my mother died from alcoholism at the young age of 44

6 moms found this helpful


answers from Hartford on

Once an alcoholic, someone is alcoholic for life whether they are actively drinking or not. And since your husband is actively drinking he's fallen off the wagon and is abusing alcohol. Being drunk or not doesn't matter. He's abusing alcohol.

6 moms found this helpful


answers from Tampa on

When someone NEEDS a glass of wine or beer to loosen up - it's an addiction. He needs help but he will not get any because he doesn't feel it's an issue. You have to decide for yourself and children if you want to live with a ticking bomb - because it WILL get worse. He probably hides a lot more drinking from you than you realize.

6 moms found this helpful


answers from Gainesville on

I'm with the others on this, you can't go from being an alcoholic 5 years ago to just having a little wine. Its like cigarettes- you quit for 5 years then only drink during social occasions- the amount you smoke will slowly creep up. I am a recovering bulimic, have been for 15 years if I started bingeing and purging again (even 1 time) it would be a major struggle in miy mind everyday not to keep doing it-
I think you need to find alanon and fast! and sit down with your husband and tell him he needs to stop drinking now! (most likely he knows in the back of his mind, but is having trouble admiting it.)

6 moms found this helpful


answers from Chicago on

he is an alcoholic, he is a high functioning alcoholic ... but an alcoholic none the less. I know of a few people who battled with it very young that got help and YEARS (20 or so) later they learned they could treat it correctly and drink responsibly. This is not something you should toy around with by any means.

5 moms found this helpful


answers from St. Louis on

It sounds like he isn't reacting to stress very well and he is in denial that he is an alcoholic. I mean maybe he doesn't fit the definition yet but putting the bottle above your spouses wishes sure sounds like he is headed in that direction.

5 moms found this helpful


answers from Boston on

He IS an alcoholic. Once an alcoholic ALWAYS an alcoholic. Even if he never touches another drop in his entire life he will still be an alcoholic. If he won't go to AA meetings then YOU should go without him. It's very easy to make excuses and H. the problem will go away, but if you stand by and do nothing it is just going to get worse. AA will teach you about alcoholism and how to best help your husband. Please please go to AA and try and get him some help.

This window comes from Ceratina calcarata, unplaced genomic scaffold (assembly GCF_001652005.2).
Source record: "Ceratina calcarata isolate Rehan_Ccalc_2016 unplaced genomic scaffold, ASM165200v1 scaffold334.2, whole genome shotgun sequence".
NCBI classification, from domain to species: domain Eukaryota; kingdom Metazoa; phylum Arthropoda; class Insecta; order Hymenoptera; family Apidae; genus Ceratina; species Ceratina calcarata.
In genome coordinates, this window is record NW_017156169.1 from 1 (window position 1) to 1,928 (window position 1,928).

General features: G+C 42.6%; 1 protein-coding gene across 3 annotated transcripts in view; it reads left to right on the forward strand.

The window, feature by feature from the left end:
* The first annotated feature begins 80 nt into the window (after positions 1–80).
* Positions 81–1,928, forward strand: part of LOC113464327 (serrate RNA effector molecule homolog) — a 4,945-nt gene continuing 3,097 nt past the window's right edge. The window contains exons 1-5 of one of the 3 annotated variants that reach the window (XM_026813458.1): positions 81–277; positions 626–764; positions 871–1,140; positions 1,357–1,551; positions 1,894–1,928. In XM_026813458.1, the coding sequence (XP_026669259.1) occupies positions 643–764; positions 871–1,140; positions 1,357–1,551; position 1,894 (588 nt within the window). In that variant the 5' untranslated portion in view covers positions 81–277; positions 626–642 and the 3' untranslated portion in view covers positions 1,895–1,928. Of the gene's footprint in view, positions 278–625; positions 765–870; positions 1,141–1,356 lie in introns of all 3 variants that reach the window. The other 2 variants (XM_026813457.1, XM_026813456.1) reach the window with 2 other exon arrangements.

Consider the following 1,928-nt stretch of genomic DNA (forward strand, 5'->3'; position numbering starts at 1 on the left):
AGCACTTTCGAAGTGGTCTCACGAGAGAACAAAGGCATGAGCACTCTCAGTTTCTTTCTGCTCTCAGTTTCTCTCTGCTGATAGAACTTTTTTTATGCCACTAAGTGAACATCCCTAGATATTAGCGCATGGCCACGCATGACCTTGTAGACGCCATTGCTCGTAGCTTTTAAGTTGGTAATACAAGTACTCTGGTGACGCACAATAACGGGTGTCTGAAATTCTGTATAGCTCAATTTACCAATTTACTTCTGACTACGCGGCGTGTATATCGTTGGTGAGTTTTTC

4 moms found this helpful


answers from Phoenix on

Uh oh, I hate to break it to ya, but it sounds like he's back to using alcohol as a way to cope with life & he's in major denial. Taking wine with you every time you go out to socialize is not normal or healthy.

This is the risk you take with someone who has an addiction, even if they've been in recovery for years. Just one taste can lead to a relapse for some people, and they are right back to their self destructive ways. There are plenty of functioning alcoholics that hold down jobs & pay their bills, but just because they aren't falling down drunk, it doesn't mean they don't need help. Being an alcoholic, he should know this.

I'd lovingly insist that he get help now, while it's still not out of control. If he's resistant, then he needs to leave your home & get himself together until he's out of denial & wants to face the truth. Really, it's the responsible thing to do, you have to protect your kid(s) & be proactive in case he goes completely under & self destructs.

I have a feeling you already know what you NEED to do, but are trying to garner the strength to do it. So, my advice is... do whatever you need to do to protect yourself & your kids.

4 moms found this helpful


answers from Raleigh on

Once an alcoholic, always an alcoholic! He WAS a recovering alcoholic, and if you don't nip this in the bud, he will continue to get worse and worse. Once an alcoholic sobers up, they cannot EVER touch it again, otherwise, they are back to square one. On top of that, driving with open alcohol in your car is ILLEGAL. If a cop would pull you over, you would be arrested. Please tell your husband that he either gives it up for good or you are leaving. It's not going to get any better until he goes back to AA and sobers up.

4 moms found this helpful


answers from San Francisco on

I have to disagree that he's not an alcoholic. Anyone who chooses alcohol over a person is an alcoholic. He was an alcoholic once -- why do you say he isn't now, when he is showing all the classic signs? You don't have to be drunk to be an alcoholic.

Your husband is quickly going down a slippery slope. I suggest you draw a hard line in the sand, now. Tell him it's you or the booze. And how dare he laugh at you when you try to make him drink less - someone who has already admittedly had a problem with drinking. Shame on him.

Listen to Laura U. (and everyone else).

4 moms found this helpful